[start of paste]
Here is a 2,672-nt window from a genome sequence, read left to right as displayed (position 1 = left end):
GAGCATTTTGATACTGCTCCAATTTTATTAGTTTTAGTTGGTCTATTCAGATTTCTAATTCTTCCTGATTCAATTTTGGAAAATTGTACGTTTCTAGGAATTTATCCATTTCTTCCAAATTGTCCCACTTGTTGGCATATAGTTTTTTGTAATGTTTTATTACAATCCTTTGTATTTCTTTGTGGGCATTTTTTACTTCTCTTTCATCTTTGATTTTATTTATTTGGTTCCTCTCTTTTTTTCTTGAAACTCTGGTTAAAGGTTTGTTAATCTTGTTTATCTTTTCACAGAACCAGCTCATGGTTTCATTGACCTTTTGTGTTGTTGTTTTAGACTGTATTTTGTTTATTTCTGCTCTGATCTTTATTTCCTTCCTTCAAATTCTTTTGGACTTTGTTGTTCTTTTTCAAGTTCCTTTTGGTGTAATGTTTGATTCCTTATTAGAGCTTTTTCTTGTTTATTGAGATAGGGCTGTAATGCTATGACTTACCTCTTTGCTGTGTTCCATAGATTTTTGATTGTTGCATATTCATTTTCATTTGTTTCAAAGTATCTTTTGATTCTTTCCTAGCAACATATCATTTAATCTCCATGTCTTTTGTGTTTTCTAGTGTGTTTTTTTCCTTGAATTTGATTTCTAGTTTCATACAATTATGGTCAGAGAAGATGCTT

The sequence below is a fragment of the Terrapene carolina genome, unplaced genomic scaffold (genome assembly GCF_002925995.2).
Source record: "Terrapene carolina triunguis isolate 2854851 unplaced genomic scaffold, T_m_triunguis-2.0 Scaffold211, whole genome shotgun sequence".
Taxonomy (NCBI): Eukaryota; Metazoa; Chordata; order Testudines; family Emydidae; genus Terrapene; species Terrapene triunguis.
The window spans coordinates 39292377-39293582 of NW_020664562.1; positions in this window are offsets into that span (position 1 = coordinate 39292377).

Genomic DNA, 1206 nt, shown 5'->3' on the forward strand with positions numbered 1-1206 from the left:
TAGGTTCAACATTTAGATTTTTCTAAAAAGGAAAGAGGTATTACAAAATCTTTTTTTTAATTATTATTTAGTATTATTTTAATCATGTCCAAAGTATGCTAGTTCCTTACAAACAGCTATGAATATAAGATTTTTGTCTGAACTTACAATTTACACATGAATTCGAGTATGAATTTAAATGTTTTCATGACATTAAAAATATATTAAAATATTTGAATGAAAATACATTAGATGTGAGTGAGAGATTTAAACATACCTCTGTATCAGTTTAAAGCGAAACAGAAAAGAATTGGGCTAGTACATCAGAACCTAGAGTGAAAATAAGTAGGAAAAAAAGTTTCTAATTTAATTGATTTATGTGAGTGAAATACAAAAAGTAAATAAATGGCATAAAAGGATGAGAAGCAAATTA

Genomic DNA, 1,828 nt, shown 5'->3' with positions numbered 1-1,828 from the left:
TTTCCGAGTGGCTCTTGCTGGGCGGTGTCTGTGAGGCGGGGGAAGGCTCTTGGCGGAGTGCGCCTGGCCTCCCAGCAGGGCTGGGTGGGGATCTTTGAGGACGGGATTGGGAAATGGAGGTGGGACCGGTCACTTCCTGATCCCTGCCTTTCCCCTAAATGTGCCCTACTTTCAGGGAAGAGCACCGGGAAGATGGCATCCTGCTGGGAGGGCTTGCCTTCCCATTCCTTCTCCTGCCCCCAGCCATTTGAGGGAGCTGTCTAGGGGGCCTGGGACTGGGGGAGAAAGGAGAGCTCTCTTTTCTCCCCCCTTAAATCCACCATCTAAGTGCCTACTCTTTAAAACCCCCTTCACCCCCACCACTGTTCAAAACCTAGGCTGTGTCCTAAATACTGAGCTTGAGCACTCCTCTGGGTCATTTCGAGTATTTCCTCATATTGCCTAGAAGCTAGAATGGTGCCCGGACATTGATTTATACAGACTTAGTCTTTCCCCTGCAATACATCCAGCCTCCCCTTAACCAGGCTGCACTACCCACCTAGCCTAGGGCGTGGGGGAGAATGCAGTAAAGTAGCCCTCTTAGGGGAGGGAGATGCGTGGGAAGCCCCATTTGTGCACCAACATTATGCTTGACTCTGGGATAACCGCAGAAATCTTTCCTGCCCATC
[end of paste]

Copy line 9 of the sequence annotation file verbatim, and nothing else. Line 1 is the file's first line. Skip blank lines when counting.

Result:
Genomic DNA, 1,828 nt, shown 5'->3' with positions numbered 1-1,828 from the left: